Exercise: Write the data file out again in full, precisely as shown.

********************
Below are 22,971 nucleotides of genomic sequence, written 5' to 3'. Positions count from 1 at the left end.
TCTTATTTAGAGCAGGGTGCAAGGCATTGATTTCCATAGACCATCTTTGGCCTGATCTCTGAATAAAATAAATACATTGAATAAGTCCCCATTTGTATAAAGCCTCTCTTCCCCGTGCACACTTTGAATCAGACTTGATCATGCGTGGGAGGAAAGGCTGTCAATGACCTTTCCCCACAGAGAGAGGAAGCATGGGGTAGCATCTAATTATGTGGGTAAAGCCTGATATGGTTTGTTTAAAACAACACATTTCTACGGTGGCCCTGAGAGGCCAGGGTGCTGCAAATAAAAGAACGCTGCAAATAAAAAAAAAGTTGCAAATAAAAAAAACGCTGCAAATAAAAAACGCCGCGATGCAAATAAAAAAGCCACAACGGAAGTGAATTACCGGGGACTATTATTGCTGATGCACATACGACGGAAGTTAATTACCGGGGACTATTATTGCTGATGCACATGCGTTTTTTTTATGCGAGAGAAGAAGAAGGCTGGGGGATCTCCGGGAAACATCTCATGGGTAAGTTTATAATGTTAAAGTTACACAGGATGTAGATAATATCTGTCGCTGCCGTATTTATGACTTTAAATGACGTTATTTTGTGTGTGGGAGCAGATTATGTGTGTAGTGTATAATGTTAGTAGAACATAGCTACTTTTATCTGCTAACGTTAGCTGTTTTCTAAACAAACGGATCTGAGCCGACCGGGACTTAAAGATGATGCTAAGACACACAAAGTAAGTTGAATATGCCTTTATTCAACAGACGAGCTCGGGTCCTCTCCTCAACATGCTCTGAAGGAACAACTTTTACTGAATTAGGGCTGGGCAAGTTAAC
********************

Below are 22,971 nucleotides of genomic sequence, written 5' to 3'. Positions count from 1 at the left end.
TCTTATTTAGAGCAGGGTGCAAGGCATTGATTTCCATAGACCATCTTTGGCCTGATCTCTGAATAAAATAAATACATTGAATAAGTCCCCATTTGTATAAAGCCTCTCTTCCCCGTGCACACTTTGAATCAGACTTGATCATGCGTGGGAGGAAAGGCTGTCAATGACCTTTCCCCACAGAGAGAGGAAGCATGGGGTAGCATCTAATTATGTGGGTAAAGCCTGATATGGTTTGTTTAAAACAACACATTTCTACGGTGGCCCTGAGAGGCCAGGGTGCTGCAAATAAAAGAACGCTGCAAATAAAAAAAAAGTTGCAAATAAAAAAAACGCTGCAAATAAAAAACGCCGCGATGCAAATAAAAAAGCCACAACGGAAGTGAATTACCGGGGACTATTATTGCTGATGCACATACGACGGAAGTTAATTACCGGGGACTATTATTGCTGATGCACATGCGTTTTTTTTATGCGAGAGAAGAAGAAGGCTGGGGGATCTCCGGGAAACATCTCATGGGTAAGTTTATAATGTTAAAGTTACACAGGATGTAGATAATATCTGTCGCTGCCGTATTTATGACTTTAAATGACGTTATTTTGTGTGTGGGAGCAGATTATGTGTGTAGTGTATAATGTTAGTAGAACATAGCTACTTTTATCTGCTAACGTTAGCTGTTTTCTAAACAAACGGATCTGAGCCGACCGGGACTTAAAGATGATGCTAAGACACACAAAGTAAGTTGAATATGCCTTTATTCAACAGACGAGCTCGGGTCCTCTCCTCAACATGCTCTGAAGGAACAACTTTTACTGAATTAGGGCTGGGCAAGTTAAC